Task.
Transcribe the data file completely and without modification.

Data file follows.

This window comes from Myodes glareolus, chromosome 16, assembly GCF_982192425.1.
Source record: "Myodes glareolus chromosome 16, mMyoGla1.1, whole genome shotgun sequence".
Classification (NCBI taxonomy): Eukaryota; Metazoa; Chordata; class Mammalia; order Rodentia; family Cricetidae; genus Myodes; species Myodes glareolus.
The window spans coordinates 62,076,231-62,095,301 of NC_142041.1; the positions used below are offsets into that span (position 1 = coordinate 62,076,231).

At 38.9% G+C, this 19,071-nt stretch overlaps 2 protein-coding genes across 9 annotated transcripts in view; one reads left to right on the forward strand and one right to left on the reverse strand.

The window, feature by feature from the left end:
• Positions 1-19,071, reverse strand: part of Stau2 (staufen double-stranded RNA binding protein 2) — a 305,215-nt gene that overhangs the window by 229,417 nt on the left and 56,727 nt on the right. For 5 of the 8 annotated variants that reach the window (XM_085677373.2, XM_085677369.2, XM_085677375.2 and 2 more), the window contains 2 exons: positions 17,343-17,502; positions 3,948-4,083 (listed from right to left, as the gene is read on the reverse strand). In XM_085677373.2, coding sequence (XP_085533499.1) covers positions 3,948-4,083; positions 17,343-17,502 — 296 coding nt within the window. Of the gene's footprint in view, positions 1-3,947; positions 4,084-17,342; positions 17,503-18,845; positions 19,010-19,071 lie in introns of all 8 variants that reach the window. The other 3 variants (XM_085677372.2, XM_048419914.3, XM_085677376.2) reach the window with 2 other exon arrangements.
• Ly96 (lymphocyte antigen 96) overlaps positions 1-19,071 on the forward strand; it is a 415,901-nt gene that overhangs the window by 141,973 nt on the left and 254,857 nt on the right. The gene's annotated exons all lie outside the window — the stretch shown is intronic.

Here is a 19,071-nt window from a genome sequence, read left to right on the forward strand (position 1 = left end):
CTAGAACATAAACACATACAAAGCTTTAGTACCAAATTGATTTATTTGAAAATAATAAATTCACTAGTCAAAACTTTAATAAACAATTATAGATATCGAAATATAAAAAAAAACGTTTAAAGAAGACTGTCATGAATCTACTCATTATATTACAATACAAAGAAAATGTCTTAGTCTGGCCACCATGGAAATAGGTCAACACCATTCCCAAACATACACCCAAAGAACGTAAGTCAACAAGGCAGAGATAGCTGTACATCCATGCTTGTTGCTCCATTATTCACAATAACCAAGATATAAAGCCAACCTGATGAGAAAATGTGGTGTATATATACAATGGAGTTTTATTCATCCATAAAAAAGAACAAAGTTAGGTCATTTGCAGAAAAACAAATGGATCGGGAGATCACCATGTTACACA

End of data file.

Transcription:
This window comes from Myodes glareolus, chromosome 16, assembly GCF_982192425.1.
Source record: "Myodes glareolus chromosome 16, mMyoGla1.1, whole genome shotgun sequence".
Classification (NCBI taxonomy): Eukaryota; Metazoa; Chordata; class Mammalia; order Rodentia; family Cricetidae; genus Myodes; species Myodes glareolus.
The window spans coordinates 62,076,231-62,095,301 of NC_142041.1; the positions used below are offsets into that span (position 1 = coordinate 62,076,231).

At 38.9% G+C, this 19,071-nt stretch overlaps 2 protein-coding genes across 9 annotated transcripts in view; one reads left to right on the forward strand and one right to left on the reverse strand.

The window, feature by feature from the left end:
• Positions 1-19,071, reverse strand: part of Stau2 (staufen double-stranded RNA binding protein 2) — a 305,215-nt gene that overhangs the window by 229,417 nt on the left and 56,727 nt on the right. For 5 of the 8 annotated variants that reach the window (XM_085677373.2, XM_085677369.2, XM_085677375.2 and 2 more), the window contains 2 exons: positions 17,343-17,502; positions 3,948-4,083 (listed from right to left, as the gene is read on the reverse strand). In XM_085677373.2, coding sequence (XP_085533499.1) covers positions 3,948-4,083; positions 17,343-17,502 — 296 coding nt within the window. Of the gene's footprint in view, positions 1-3,947; positions 4,084-17,342; positions 17,503-18,845; positions 19,010-19,071 lie in introns of all 8 variants that reach the window. The other 3 variants (XM_085677372.2, XM_048419914.3, XM_085677376.2) reach the window with 2 other exon arrangements.
• Ly96 (lymphocyte antigen 96) overlaps positions 1-19,071 on the forward strand; it is a 415,901-nt gene that overhangs the window by 141,973 nt on the left and 254,857 nt on the right. The gene's annotated exons all lie outside the window — the stretch shown is intronic.

Here is a 19,071-nt window from a genome sequence, read left to right on the forward strand (position 1 = left end):
CTAGAACATAAACACATACAAAGCTTTAGTACCAAATTGATTTATTTGAAAATAATAAATTCACTAGTCAAAACTTTAATAAACAATTATAGATATCGAAATATAAAAAAAAACGTTTAAAGAAGACTGTCATGAATCTACTCATTATATTACAATACAAAGAAAATGTCTTAGTCTGGCCACCATGGAAATAGGTCAACACCATTCCCAAACATACACCCAAAGAACGTAAGTCAACAAGGCAGAGATAGCTGTACATCCATGCTTGTTGCTCCATTATTCACAATAACCAAGATATAAAGCCAACCTGATGAGAAAATGTGGTGTATATATACAATGGAGTTTTATTCATCCATAAAAAAGAACAAAGTTAGGTCATTTGCAGAAAAACAAATGGATCGGGAGATCACCATGTTACACA